You are probably unaware of it, but you are using virtual machines (also known as “VMs”) every day. Your favorite websites are probably being served from a virtual machine. Your web searches are being processed by a virtual machine. Your Amazon purchase is being submitted, processed, and fulfilled on virtual machines. You’re actually using one right now by reading these words.

VMs are pervasive, and they are invisible — indistinguishable from the whirring metal boxes of yesterday, at least from the perspective of the services they perform. There’s a reason they have taken over: They’re more reliable, easier to manage, transportable, and more economical than “bare metal.” And they perform well. This mixture of computing virtues has made virtual machines important to the most recent scientific computing installations in XSEDE, a clearinghouse that provides researchers access to many North American supercomputers.

What is this magical thing?

It’s a little mind-bending, but essentially a virtual machine (VM) is a software representation of a whole computer — something we usually associate with real aluminum and plastic sitting on our desk. In a sense, a whole computer runs as software. With virtual machine technology this means that on “real” computing hardware, several virtual machines can run at once, just as several applications can run on our laptops. Each of the VMs can themselves run software applications, and a single piece of computing hardware can run a mixture of machines using Windows and Linux, or other operating systems. The “cloud,” in fact, is actually a well organized collection of various virtual machines.

Ease of management and lower costs of acquisition have driven the adoption of virtual machines, and studies have shown that the costs of data center power and cooling are beginning to exceed the cost of computing equipment. With the the fact of climate change, energy consumption is important to keep to a minimum, so making the most of computing resources is responsible both economically and environmentally. Virtualization makes it possible to match demand for computing resources with the number of actual machines that are running in a data center, so that the machines that are running are being fully used — or as close to fully used as possible.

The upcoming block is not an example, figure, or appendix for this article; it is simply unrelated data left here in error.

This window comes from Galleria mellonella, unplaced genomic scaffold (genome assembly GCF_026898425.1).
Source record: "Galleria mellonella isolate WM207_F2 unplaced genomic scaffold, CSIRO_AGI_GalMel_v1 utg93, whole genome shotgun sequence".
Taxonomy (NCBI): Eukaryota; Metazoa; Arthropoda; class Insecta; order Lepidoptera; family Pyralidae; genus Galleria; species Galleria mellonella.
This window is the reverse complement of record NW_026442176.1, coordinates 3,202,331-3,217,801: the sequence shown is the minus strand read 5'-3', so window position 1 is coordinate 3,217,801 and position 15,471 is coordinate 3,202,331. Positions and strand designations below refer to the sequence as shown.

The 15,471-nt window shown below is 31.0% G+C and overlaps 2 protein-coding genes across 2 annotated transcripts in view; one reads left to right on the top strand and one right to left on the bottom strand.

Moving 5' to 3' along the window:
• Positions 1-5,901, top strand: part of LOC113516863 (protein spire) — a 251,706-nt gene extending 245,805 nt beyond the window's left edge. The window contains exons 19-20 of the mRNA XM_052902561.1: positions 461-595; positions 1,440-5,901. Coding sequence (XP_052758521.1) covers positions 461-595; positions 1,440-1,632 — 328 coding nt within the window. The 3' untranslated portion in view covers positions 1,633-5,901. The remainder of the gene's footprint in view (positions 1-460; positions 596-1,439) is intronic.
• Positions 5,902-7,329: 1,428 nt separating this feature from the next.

That’s why Charley Kneifel, Duke OIT’s Senior Technical Director, says that the three most important reasons to use VMs are “utilization, utilization, utilization.”

Virtual machines are the foundation of Duke Research Computing

The infrastructure for Duke Research Computing is the Ivory soap of virtual computing — almost 99 44/100ths percent pure. The Duke Compute Cluster is almost entirely composed on virtual machines, however GPUs are still “baremetal” as are some soon-at-end-of-life computers. The offerings of Duke’s Research Toolkits — RAPID machines — are virtualized and offer templates of different operating systems and configurations. OIT’s “Clockworks” technology automates the provisioning of computers for both “enterprise” use and research computing, and all of those computers are VMs.

“We are highly virtualized at Duke — 95, 97, 98 percent,” said Kneifel. “The PeopleSoft systems that run student registration and all the course catalogue — all of those things used by the Registrar — those systems are all virtualized. The Protected Network has virtual machines associated with it with a security perimeter and posture that prevents people and services from getting in or out unless they’re approved and gives the researchers and safe space to analyze protected data.”

Duke has built in a “level of automation … puts us ahead of our peers in the ability for a faculty member — or a student even — to go in and grab a VM, within seconds in some cases, and get that provisioned and start using it.”

Further reading

Chase J, Anderson D, Thakur P, Vahdat A (2001) Managing energy and server resources in hosting centers. In: 18th symposium on operating systems principles (SOSP ’01), pp 103–116
Lee YC, Zomaya AY (2012) Energy efficient utilization of resources in cloud computing systems. J Supercomput 60(2):268–280. doi:10.1007/s11227-010-0421-3